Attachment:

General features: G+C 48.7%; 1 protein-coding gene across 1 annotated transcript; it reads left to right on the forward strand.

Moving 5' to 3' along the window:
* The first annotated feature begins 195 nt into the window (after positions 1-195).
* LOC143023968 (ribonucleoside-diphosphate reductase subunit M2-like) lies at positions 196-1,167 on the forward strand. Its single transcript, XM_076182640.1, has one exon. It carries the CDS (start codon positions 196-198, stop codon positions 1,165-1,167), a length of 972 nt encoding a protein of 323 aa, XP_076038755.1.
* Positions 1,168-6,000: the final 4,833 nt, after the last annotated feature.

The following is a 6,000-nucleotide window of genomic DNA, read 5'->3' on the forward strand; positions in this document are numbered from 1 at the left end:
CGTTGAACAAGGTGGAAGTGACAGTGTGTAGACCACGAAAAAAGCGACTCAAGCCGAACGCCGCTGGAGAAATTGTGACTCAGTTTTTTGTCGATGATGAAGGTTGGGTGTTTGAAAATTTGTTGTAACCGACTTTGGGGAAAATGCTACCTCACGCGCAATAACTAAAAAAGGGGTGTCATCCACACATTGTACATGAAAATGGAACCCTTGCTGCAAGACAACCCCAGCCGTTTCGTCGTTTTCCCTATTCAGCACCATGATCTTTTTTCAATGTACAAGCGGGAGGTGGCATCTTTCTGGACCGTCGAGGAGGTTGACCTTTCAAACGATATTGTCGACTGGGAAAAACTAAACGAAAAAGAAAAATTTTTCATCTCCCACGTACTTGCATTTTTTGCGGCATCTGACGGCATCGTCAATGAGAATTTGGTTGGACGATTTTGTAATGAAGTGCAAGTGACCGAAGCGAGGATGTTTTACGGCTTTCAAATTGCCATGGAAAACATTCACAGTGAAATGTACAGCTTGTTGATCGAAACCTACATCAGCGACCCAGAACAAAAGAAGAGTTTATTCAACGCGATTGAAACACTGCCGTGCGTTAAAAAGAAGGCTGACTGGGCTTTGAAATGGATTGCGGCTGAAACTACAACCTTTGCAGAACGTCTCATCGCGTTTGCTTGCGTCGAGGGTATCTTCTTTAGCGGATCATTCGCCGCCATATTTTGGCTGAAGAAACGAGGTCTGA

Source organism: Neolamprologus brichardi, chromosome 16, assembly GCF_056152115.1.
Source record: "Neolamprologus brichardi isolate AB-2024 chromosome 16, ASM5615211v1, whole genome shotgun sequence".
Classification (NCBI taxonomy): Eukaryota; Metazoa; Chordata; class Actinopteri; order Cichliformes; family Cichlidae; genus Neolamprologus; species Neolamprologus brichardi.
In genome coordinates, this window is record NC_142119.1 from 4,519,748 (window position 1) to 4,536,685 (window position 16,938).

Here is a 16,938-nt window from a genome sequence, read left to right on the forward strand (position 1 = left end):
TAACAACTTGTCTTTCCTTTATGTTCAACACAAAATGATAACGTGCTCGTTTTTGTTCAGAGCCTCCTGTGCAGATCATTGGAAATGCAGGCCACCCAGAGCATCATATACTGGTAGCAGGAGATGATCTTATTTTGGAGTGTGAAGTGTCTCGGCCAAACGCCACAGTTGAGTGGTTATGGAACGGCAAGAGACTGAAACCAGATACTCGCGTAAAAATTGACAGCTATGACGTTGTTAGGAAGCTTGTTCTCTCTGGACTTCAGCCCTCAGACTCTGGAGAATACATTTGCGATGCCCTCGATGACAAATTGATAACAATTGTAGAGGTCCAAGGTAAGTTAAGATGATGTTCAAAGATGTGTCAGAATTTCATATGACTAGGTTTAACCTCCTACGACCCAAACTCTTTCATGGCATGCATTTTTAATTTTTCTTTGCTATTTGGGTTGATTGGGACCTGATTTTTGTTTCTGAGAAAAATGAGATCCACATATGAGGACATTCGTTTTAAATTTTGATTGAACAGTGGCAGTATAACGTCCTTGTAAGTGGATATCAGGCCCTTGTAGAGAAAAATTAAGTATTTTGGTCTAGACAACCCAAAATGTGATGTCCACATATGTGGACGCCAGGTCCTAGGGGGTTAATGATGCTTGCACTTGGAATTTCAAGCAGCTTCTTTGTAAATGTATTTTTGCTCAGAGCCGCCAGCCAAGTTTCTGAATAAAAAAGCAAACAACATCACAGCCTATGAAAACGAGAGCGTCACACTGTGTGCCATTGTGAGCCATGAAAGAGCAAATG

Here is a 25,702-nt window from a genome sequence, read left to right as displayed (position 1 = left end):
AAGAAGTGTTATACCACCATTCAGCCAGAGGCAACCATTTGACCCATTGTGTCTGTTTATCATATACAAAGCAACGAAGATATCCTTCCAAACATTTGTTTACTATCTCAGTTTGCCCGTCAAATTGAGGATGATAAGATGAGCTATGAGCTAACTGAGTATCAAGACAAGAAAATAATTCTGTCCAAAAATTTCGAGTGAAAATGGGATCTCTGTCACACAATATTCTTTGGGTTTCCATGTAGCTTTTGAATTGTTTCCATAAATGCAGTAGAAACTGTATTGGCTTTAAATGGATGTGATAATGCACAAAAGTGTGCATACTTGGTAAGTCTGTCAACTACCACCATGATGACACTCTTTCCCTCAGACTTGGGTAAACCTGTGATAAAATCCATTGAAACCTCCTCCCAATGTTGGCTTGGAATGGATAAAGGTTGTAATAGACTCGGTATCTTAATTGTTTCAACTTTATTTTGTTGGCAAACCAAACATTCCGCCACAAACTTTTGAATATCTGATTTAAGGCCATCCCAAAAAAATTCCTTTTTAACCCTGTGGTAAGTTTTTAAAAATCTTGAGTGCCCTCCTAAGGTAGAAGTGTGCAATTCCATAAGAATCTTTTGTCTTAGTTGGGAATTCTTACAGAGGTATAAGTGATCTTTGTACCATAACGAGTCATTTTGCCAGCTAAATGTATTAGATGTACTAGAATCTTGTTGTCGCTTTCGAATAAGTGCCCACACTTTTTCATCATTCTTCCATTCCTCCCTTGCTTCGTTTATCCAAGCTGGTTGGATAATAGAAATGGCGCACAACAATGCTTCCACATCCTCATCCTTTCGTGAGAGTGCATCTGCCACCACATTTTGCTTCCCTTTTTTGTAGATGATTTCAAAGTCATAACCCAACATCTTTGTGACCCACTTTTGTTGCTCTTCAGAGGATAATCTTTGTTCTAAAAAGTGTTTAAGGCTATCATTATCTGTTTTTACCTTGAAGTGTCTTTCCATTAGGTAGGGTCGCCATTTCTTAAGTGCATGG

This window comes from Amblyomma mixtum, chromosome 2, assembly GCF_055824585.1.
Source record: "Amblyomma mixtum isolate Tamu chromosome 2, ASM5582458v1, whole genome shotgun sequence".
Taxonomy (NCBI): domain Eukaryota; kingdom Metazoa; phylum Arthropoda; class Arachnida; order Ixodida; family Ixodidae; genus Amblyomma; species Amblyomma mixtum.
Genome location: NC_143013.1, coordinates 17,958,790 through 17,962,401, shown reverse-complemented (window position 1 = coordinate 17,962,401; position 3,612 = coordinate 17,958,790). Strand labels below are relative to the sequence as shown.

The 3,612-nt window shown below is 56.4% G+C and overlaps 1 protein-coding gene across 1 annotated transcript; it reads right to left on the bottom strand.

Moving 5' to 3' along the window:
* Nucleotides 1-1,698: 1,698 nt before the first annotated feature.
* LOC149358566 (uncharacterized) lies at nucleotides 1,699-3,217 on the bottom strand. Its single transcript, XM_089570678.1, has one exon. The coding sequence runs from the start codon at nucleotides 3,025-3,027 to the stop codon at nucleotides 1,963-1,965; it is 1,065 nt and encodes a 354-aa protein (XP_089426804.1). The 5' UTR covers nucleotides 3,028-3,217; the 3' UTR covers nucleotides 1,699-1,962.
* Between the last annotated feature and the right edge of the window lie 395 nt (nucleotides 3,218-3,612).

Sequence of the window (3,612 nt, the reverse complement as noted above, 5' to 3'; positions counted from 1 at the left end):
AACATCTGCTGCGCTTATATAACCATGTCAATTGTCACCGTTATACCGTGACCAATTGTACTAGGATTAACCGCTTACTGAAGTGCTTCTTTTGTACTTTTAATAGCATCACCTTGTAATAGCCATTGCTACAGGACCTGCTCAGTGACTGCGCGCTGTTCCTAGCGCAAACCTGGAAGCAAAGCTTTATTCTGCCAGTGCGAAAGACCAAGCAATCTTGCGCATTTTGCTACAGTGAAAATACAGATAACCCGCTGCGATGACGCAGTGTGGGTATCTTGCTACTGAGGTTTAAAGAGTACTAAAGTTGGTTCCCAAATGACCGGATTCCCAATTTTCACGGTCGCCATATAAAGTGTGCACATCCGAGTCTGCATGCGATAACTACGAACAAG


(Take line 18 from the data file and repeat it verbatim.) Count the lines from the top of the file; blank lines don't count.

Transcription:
Taxonomy (NCBI): domain Eukaryota; kingdom Metazoa; phylum Arthropoda; class Arachnida; order Ixodida; family Ixodidae; genus Amblyomma; species Amblyomma mixtum.